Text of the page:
# Lower semi-continuity of induced function on sequences

Let $$f:X\rightarrow [0,\infty)$$ be (resp. weakly) lower semi-continuous on the reflexive Banach space $$X$$. Let $$\ell^p(X)$$ denote the space of $$p$$-summable sequences in $$X$$, i.e.: $$\sum_{n=1}^{\infty}\|x_n\|_x^p<\infty$$; here $$1\leq p<\infty$$. Then, is the "induced" map: $$F:(x_n)\mapsto \sum_{n=1}^{\infty} f(x_n),$$ (resp. weakly) lower semi-continuous? I assume that there exists at-least one $$p$$-summable sequence for which $$F$$ is finite-valued.

Let $$x = (x_n) \in \ell^p(X)$$ and $$F_N(x) := \sum_{n=1}^N f(x_n)$$, $$N \in \mathbb{N}$$. First if each $$F_N$$ is l.s.c. (weakly or not), then $$F = \sup_{N \in \mathbb{N}} F_N$$ is l.s.c., second if each $$x \to f(x_n)$$ is l.s.c., then $$F_N$$ is l.s.c. as a sum of finite many l.s.c. functions and finally $$x \to x_n$$ is even continuous. (See f.i. Bourbaki (1989), General Topology IV.6.2). Hence your function $$F$$ is l.s.c. even without the assumption of $$F(x)$$ being finite at some point $$x$$.

• I mean to say: If f is weakly l.s.c, then is $F_N$ weakly l.s.c also? I find this confusing since if X is finite-dimensional then f is both weakly and strongly l.s.c so $F_N$ must both be weakly and strongly lsc. on $\ell^p(X)$..which I only thought happens when things are convex...
– ABIM
Jan 7, 2021 at 10:15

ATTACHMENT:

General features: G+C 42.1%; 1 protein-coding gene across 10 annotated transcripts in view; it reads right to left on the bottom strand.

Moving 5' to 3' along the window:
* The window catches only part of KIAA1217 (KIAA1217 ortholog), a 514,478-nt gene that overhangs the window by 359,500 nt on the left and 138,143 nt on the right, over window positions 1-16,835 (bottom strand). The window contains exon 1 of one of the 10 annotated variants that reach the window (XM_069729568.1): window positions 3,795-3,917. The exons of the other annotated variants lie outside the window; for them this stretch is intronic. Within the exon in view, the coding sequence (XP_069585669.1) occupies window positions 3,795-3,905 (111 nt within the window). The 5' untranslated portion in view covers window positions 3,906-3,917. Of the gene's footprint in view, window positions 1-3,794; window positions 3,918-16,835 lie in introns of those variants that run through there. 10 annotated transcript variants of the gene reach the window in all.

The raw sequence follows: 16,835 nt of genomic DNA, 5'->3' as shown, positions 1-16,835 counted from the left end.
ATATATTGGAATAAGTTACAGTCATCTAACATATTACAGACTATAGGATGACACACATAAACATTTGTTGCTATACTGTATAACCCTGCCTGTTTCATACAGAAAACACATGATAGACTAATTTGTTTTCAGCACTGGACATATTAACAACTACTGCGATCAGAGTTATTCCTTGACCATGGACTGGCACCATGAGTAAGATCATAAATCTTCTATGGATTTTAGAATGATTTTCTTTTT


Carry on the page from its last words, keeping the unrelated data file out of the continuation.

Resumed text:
• Sorry, I can't follow your argument, Continuity is a topological concept, which has nothing to do with linearity, convexity, linear structure etc. per se. Of course additional structure simplifies some arguments in proving continuity. Jan 7, 2021 at 10:32
• Yes, but the weak topology is a TVS concept so it relies explicitly on linearity (therefore so does weak l.s.c-ty). Either way, my question is: is $F_N$ ever weakly lsc if $X$ is finite-dimensional and $f$ is continuous?
– ABIM
Jan 7, 2021 at 10:39
• The answer is yes: The only point is that $x \to x_n$ is continuous, since finite sums of continuous functions are continuous. Jan 7, 2021 at 11:29
• Actually, wouldn't the point be that since linear functionals are continuous then the (projection) map (in the other direction) $\pi_n:(x_n)_n\mapsto x_n$ is weakly continuous, and since $f$ is weakly cnt then $f\circ \pi_n:\ell^p\rightarrow \mathbb{R}$ is weakly cnt; so, $\sum_{n=1}^N f\circ \pi_n:\ell^p \rightarrow \mathbb{R}$ is weakly cnt and then their supremum is weakly lsc?
– ABIM
Jan 7, 2021 at 12:43